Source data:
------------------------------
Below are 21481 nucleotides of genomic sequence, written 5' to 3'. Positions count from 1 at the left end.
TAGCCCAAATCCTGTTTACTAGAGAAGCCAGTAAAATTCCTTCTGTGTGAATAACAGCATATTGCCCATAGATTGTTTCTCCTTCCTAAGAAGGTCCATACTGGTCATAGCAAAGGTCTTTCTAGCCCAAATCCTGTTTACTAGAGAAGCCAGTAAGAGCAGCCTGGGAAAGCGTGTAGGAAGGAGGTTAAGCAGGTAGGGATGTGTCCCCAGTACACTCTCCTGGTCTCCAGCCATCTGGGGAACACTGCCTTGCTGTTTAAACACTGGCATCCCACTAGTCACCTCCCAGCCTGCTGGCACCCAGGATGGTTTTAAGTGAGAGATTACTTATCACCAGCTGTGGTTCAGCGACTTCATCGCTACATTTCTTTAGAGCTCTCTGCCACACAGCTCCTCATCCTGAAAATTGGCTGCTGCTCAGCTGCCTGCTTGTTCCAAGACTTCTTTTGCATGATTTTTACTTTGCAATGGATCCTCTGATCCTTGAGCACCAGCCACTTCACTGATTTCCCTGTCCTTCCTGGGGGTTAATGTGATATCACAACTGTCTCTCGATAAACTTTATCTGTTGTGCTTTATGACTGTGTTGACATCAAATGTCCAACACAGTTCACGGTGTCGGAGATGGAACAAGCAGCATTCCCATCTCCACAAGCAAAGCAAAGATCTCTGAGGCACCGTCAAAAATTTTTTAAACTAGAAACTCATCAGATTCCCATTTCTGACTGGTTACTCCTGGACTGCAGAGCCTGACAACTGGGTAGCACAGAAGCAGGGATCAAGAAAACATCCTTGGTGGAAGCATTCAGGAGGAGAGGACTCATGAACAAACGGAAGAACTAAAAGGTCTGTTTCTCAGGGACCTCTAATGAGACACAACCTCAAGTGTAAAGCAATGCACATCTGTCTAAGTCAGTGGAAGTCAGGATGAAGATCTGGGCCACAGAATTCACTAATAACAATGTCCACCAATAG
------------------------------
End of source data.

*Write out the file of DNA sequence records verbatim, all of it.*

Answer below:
Below are 21481 nucleotides of genomic sequence, written 5' to 3'. Positions count from 1 at the left end.
TAGCCCAAATCCTGTTTACTAGAGAAGCCAGTAAAATTCCTTCTGTGTGAATAACAGCATATTGCCCATAGATTGTTTCTCCTTCCTAAGAAGGTCCATACTGGTCATAGCAAAGGTCTTTCTAGCCCAAATCCTGTTTACTAGAGAAGCCAGTAAGAGCAGCCTGGGAAAGCGTGTAGGAAGGAGGTTAAGCAGGTAGGGATGTGTCCCCAGTACACTCTCCTGGTCTCCAGCCATCTGGGGAACACTGCCTTGCTGTTTAAACACTGGCATCCCACTAGTCACCTCCCAGCCTGCTGGCACCCAGGATGGTTTTAAGTGAGAGATTACTTATCACCAGCTGTGGTTCAGCGACTTCATCGCTACATTTCTTTAGAGCTCTCTGCCACACAGCTCCTCATCCTGAAAATTGGCTGCTGCTCAGCTGCCTGCTTGTTCCAAGACTTCTTTTGCATGATTTTTACTTTGCAATGGATCCTCTGATCCTTGAGCACCAGCCACTTCACTGATTTCCCTGTCCTTCCTGGGGGTTAATGTGATATCACAACTGTCTCTCGATAAACTTTATCTGTTGTGCTTTATGACTGTGTTGACATCAAATGTCCAACACAGTTCACGGTGTCGGAGATGGAACAAGCAGCATTCCCATCTCCACAAGCAAAGCAAAGATCTCTGAGGCACCGTCAAAAATTTTTTAAACTAGAAACTCATCAGATTCCCATTTCTGACTGGTTACTCCTGGACTGCAGAGCCTGACAACTGGGTAGCACAGAAGCAGGGATCAAGAAAACATCCTTGGTGGAAGCATTCAGGAGGAGAGGACTCATGAACAAACGGAAGAACTAAAAGGTCTGTTTCTCAGGGACCTCTAATGAGACACAACCTCAAGTGTAAAGCAATGCACATCTGTCTAAGTCAGTGGAAGTCAGGATGAAGATCTGGGCCACAGAATTCACTAATAACAATGTCCACCAATAG